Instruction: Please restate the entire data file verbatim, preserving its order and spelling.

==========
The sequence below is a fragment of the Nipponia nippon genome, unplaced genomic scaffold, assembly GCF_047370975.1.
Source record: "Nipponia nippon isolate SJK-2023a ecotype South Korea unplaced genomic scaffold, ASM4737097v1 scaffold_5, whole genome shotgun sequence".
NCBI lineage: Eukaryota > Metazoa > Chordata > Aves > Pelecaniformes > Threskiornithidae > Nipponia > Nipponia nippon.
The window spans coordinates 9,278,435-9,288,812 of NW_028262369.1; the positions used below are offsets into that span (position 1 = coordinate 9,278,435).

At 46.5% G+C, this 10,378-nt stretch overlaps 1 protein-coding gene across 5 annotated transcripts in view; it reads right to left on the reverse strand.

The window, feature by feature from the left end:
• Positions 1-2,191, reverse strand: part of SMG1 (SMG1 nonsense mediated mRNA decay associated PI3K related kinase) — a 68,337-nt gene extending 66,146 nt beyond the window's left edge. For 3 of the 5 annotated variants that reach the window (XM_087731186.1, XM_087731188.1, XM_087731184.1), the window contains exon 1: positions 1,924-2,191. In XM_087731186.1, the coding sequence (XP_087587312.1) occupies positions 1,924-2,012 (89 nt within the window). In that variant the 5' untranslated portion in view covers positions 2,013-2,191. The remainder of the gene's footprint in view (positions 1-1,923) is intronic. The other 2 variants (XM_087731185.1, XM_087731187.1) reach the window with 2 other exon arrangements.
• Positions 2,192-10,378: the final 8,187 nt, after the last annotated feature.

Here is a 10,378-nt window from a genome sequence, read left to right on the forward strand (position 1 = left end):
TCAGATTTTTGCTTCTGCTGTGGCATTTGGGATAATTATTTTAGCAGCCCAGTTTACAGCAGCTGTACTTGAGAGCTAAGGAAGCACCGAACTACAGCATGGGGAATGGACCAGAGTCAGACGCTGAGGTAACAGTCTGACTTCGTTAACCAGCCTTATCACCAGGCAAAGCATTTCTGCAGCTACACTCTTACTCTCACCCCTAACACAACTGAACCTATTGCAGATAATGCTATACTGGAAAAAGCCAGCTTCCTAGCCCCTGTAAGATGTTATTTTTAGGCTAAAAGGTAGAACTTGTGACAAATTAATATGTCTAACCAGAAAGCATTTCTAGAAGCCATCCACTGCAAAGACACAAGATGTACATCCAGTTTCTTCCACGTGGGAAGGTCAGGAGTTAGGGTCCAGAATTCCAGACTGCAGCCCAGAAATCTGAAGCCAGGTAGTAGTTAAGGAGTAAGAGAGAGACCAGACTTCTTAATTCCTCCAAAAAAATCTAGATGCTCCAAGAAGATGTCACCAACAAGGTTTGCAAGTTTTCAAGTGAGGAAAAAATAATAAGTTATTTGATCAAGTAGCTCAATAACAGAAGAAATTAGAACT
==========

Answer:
The sequence below is a fragment of the Nipponia nippon genome, unplaced genomic scaffold, assembly GCF_047370975.1.
Source record: "Nipponia nippon isolate SJK-2023a ecotype South Korea unplaced genomic scaffold, ASM4737097v1 scaffold_5, whole genome shotgun sequence".
NCBI lineage: Eukaryota > Metazoa > Chordata > Aves > Pelecaniformes > Threskiornithidae > Nipponia > Nipponia nippon.
The window spans coordinates 9,278,435-9,288,812 of NW_028262369.1; the positions used below are offsets into that span (position 1 = coordinate 9,278,435).

At 46.5% G+C, this 10,378-nt stretch overlaps 1 protein-coding gene across 5 annotated transcripts in view; it reads right to left on the reverse strand.

The window, feature by feature from the left end:
• Positions 1-2,191, reverse strand: part of SMG1 (SMG1 nonsense mediated mRNA decay associated PI3K related kinase) — a 68,337-nt gene extending 66,146 nt beyond the window's left edge. For 3 of the 5 annotated variants that reach the window (XM_087731186.1, XM_087731188.1, XM_087731184.1), the window contains exon 1: positions 1,924-2,191. In XM_087731186.1, the coding sequence (XP_087587312.1) occupies positions 1,924-2,012 (89 nt within the window). In that variant the 5' untranslated portion in view covers positions 2,013-2,191. The remainder of the gene's footprint in view (positions 1-1,923) is intronic. The other 2 variants (XM_087731185.1, XM_087731187.1) reach the window with 2 other exon arrangements.
• Positions 2,192-10,378: the final 8,187 nt, after the last annotated feature.

Here is a 10,378-nt window from a genome sequence, read left to right on the forward strand (position 1 = left end):
TCAGATTTTTGCTTCTGCTGTGGCATTTGGGATAATTATTTTAGCAGCCCAGTTTACAGCAGCTGTACTTGAGAGCTAAGGAAGCACCGAACTACAGCATGGGGAATGGACCAGAGTCAGACGCTGAGGTAACAGTCTGACTTCGTTAACCAGCCTTATCACCAGGCAAAGCATTTCTGCAGCTACACTCTTACTCTCACCCCTAACACAACTGAACCTATTGCAGATAATGCTATACTGGAAAAAGCCAGCTTCCTAGCCCCTGTAAGATGTTATTTTTAGGCTAAAAGGTAGAACTTGTGACAAATTAATATGTCTAACCAGAAAGCATTTCTAGAAGCCATCCACTGCAAAGACACAAGATGTACATCCAGTTTCTTCCACGTGGGAAGGTCAGGAGTTAGGGTCCAGAATTCCAGACTGCAGCCCAGAAATCTGAAGCCAGGTAGTAGTTAAGGAGTAAGAGAGAGACCAGACTTCTTAATTCCTCCAAAAAAATCTAGATGCTCCAAGAAGATGTCACCAACAAGGTTTGCAAGTTTTCAAGTGAGGAAAAAATAATAAGTTATTTGATCAAGTAGCTCAATAACAGAAGAAATTAGAACT